WordPress is the most popular CMS in the world today, powering more than 74 million websites in the world and 47% of all websites using a CMS. It’s giving birth to dozens of millions of new posts and comments each month, and that’s just the tip of the iceberg. WordPress also dominates application installations in Plesk – in fact, it comprises almost two thirds of all known applications installed on Plesk servers. After looking at all these numbers, it should not be a surprise for any person involved in hosting industry that we have decided to address the growing market of WordPress users by adding a tool that helps them manage and secure their blogs. Enter WordPress Toolkit, available in Plesk 12:
In this article I will explain the ways WordPress Toolkit helps WordPress hosters and users, address some misconceptions, answer several frequently asked questions, and share some spoilers about what’s to come in the next versions of WordPress Toolkit.
We will use an Ubuntu 14.04 server and Plesk 12.0 for our experiments. I assume that you will get this configuration somehow.
Plesk may use Apache and Apache+nginx for serving of websites. In the scope of this article we’ll check how to setup Django apps hosting only for Apache without nginx.
Plesk 12.1.8 early preview is available. This build is not for production usage, only for demonstration purposes.
Preview release highlights:
- Fully reworked Databases screen. Many features were improved and many new were added. The most notable: Read the rest of this entry »
In this article I’ll try to explain how to run Ruby on Rails applications on a server managed by Plesk. Plesk itself does not support modern Rails apps natively. But this doesn’t mean that you cannot deploy such applications to Plesk hosting.
We will use an Ubuntu 14.04 server and Plesk 12.0 for our experiments. I assume that you will get this configuration somehow. It’s possible to deploy Rails apps on different OS and using different Plesk version, but all further commands will rely on Ubuntu 14.04 and Plesk 12.0 capabilities. Read the rest of this entry »
Dropbox Backup is a Plesk extension that extends the built-in Backup Manager and allows you to use Dropbox storage. Read more about the extension in the previous post.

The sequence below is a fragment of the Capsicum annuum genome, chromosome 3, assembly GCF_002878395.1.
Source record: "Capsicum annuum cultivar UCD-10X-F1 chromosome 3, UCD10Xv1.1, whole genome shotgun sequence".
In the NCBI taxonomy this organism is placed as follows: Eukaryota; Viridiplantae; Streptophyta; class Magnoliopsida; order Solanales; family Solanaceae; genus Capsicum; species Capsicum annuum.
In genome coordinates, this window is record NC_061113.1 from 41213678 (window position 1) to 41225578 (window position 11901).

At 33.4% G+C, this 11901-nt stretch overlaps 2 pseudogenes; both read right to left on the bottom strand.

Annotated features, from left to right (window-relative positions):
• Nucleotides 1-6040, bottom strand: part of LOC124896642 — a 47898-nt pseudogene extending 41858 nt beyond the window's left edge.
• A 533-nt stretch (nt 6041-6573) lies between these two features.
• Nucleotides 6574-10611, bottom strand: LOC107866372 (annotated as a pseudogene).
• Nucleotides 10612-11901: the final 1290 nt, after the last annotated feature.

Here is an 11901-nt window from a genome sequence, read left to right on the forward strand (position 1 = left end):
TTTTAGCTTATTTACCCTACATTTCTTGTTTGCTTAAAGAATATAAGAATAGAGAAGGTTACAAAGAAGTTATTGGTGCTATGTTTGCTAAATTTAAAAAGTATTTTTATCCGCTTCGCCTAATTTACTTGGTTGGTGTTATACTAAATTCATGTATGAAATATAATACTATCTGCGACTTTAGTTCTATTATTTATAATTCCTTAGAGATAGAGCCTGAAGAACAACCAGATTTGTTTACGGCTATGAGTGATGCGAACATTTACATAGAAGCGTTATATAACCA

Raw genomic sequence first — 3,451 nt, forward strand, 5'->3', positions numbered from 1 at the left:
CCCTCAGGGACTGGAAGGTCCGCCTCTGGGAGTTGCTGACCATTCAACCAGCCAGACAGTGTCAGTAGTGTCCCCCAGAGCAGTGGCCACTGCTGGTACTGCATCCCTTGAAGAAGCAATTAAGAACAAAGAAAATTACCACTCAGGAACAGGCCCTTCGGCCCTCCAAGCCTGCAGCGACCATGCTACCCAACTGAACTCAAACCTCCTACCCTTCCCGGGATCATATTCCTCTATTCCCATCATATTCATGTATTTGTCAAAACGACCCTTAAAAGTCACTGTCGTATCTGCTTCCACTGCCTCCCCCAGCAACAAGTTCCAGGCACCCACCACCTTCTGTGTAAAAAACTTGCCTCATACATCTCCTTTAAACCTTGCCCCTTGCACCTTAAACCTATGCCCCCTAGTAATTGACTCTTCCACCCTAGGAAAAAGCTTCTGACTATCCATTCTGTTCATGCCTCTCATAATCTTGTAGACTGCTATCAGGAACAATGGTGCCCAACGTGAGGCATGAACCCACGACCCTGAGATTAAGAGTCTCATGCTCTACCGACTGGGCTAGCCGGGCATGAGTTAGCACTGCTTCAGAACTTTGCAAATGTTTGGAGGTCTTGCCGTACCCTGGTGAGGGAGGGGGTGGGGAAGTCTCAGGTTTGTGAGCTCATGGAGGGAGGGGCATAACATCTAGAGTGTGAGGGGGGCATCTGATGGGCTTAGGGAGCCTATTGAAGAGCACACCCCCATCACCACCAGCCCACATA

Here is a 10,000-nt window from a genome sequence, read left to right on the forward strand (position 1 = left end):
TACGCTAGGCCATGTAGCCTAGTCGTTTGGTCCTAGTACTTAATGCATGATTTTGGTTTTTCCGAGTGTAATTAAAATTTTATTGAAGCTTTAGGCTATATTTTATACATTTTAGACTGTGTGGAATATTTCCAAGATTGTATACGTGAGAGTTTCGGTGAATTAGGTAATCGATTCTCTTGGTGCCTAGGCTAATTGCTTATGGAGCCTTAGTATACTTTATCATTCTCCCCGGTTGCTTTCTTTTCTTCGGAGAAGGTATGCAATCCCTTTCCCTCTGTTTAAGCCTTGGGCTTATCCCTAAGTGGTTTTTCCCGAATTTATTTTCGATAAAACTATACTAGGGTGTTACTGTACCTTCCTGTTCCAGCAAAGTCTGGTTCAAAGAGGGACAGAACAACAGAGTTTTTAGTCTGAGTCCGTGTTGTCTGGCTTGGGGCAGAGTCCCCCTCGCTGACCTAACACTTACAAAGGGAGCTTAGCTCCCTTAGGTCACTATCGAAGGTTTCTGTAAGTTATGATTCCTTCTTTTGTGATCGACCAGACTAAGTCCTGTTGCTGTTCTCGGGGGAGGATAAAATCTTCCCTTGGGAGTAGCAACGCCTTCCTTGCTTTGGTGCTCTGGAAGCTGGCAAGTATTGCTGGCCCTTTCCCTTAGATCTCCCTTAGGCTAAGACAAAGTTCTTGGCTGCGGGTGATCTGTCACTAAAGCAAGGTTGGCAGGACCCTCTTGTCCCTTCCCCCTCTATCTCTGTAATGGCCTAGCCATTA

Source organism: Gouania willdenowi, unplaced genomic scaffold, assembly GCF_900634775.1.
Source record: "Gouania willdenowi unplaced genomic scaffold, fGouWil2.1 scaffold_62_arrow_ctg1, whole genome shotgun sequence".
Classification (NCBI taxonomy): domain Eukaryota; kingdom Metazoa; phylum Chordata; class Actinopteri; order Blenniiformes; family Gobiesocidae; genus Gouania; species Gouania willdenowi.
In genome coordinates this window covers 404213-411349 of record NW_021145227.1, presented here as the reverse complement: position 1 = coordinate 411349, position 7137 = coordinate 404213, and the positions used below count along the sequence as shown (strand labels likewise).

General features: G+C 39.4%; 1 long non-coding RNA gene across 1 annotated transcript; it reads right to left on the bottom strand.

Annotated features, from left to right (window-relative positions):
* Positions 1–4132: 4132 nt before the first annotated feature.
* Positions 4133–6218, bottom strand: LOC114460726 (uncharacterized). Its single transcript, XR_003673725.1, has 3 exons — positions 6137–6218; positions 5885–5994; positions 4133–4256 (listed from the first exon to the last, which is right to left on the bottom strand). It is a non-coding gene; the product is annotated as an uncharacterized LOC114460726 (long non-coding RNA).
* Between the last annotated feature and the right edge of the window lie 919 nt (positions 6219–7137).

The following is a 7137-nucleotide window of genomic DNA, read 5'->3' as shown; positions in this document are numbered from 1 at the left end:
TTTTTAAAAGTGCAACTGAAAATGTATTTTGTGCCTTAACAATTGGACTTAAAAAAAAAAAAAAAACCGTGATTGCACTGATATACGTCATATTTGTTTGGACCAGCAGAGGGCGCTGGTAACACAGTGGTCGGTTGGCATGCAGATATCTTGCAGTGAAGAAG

A new version of the extension was recently released. It is available in the Extensions Catalog. In this post, I would like to announce new features implemented in this version. All of them are based on the feedback collected from the blog and the forum. Please continue providing your ideas.
The extension is compatible with Plesk since version 11.5 on both Linux and Windows platforms.
There might be cases when a Plesk server is located in a private network and it has only one internal IP address. In such cases, website visitors can access the hosted sites via the NAT technology. NAT translates public IP addresses into internal IP addresses and encapsulates this information in network packets.
Plesk uses one and the same IP address for various purposes. For example, an IP address is used for web hosting (Apache + nginx configuration files) and for DNS zone definitions. And here is a problem. In the former case, an internal IP address should be used, and in the latter case, an external IP address. Plesk UI shows only one IP address, but it does not let you configure the mapping (translation) of IP addresses.
We’ve always strived to keep Plesk visually modern and pleasant for users, so we have created a new additional skin for Plesk 12. We would love to hear your opinion on this skin, as we’re evaluating it as a possible replacement for current default Plesk skin.
Although there was no official announcement yet, Plesk 12.0 was released and is already available for deployment. The general availability mark will be set a little bit later, but now this release is in the “early adopter” stage. This means that you can install it right now and start using the new features.
This article describes how to setup a development environment for creation of Plesk extensions.
Creation of a new Plesk extension can be started from generating a new stub. To do this log in to a machine with Plesk installation and type the following command:
# plesk bin extension --create my-extension
Here is an example of output:
The extension was successfully created.
The path to extension's entry points: /usr/local/psa/admin/htdocs/modules/my-extension/
The path to PHP classes: /usr/local/psa/admin/plib/modules/my-extension/
The path to installation scripts: /usr/local/psa/admin/plib/modules/my-extension/scripts/
The path to the directory with run-time data: /usr/local/psa/var/modules/my-extension/
This command will create a new extension named “my-extension”. It will also provide information about where extension parts are located on the file system.